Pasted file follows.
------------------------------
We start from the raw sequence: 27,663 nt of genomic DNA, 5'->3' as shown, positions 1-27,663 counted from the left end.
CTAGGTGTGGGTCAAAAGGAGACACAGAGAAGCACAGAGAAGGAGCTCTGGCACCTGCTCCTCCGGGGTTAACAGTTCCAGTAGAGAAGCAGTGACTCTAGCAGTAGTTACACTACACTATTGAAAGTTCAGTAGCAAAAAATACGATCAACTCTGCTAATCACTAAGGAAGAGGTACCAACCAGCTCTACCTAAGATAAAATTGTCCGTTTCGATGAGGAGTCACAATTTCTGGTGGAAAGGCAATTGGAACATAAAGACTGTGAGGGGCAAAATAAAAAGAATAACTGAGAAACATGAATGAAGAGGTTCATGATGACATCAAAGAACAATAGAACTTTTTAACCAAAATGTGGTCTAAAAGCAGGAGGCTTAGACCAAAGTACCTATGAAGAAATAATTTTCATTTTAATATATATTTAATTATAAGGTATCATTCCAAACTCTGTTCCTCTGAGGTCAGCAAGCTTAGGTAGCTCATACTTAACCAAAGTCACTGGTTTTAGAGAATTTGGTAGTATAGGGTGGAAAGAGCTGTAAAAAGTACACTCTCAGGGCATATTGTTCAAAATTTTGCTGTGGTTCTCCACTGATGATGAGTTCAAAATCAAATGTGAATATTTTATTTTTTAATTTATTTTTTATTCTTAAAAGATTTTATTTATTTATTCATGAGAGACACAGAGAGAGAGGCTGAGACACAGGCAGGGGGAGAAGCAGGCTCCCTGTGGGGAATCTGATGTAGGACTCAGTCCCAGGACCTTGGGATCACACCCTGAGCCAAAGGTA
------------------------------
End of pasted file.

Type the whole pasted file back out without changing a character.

We start from the raw sequence: 27,663 nt of genomic DNA, 5'->3' as shown, positions 1-27,663 counted from the left end.
CTAGGTGTGGGTCAAAAGGAGACACAGAGAAGCACAGAGAAGGAGCTCTGGCACCTGCTCCTCCGGGGTTAACAGTTCCAGTAGAGAAGCAGTGACTCTAGCAGTAGTTACACTACACTATTGAAAGTTCAGTAGCAAAAAATACGATCAACTCTGCTAATCACTAAGGAAGAGGTACCAACCAGCTCTACCTAAGATAAAATTGTCCGTTTCGATGAGGAGTCACAATTTCTGGTGGAAAGGCAATTGGAACATAAAGACTGTGAGGGGCAAAATAAAAAGAATAACTGAGAAACATGAATGAAGAGGTTCATGATGACATCAAAGAACAATAGAACTTTTTAACCAAAATGTGGTCTAAAAGCAGGAGGCTTAGACCAAAGTACCTATGAAGAAATAATTTTCATTTTAATATATATTTAATTATAAGGTATCATTCCAAACTCTGTTCCTCTGAGGTCAGCAAGCTTAGGTAGCTCATACTTAACCAAAGTCACTGGTTTTAGAGAATTTGGTAGTATAGGGTGGAAAGAGCTGTAAAAAGTACACTCTCAGGGCATATTGTTCAAAATTTTGCTGTGGTTCTCCACTGATGATGAGTTCAAAATCAAATGTGAATATTTTATTTTTTAATTTATTTTTTATTCTTAAAAGATTTTATTTATTTATTCATGAGAGACACAGAGAGAGAGGCTGAGACACAGGCAGGGGGAGAAGCAGGCTCCCTGTGGGGAATCTGATGTAGGACTCAGTCCCAGGACCTTGGGATCACACCCTGAGCCAAAGGTA